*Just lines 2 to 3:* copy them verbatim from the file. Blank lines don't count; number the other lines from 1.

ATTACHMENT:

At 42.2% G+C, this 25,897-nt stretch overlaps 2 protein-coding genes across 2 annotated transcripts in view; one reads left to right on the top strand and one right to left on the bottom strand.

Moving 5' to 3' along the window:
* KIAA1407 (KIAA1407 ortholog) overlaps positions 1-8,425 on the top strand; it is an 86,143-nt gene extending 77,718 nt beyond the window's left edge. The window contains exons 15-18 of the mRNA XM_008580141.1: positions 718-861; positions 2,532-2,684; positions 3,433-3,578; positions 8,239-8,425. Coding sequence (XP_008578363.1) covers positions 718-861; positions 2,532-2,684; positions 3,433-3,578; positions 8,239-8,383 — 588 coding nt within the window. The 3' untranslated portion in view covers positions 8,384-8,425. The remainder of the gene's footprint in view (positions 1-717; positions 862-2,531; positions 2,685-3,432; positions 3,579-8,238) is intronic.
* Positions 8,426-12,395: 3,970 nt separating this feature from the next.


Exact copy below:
Moving 5' to 3' along the window:
* KIAA1407 (KIAA1407 ortholog) overlaps positions 1-8,425 on the top strand; it is an 86,143-nt gene extending 77,718 nt beyond the window's left edge. The window contains exons 15-18 of the mRNA XM_008580141.1: positions 718-861; positions 2,532-2,684; positions 3,433-3,578; positions 8,239-8,425. Coding sequence (XP_008578363.1) covers positions 718-861; positions 2,532-2,684; positions 3,433-3,578; positions 8,239-8,383 — 588 coding nt within the window. The 3' untranslated portion in view covers positions 8,384-8,425. The remainder of the gene's footprint in view (positions 1-717; positions 862-2,531; positions 2,685-3,432; positions 3,579-8,238) is intronic.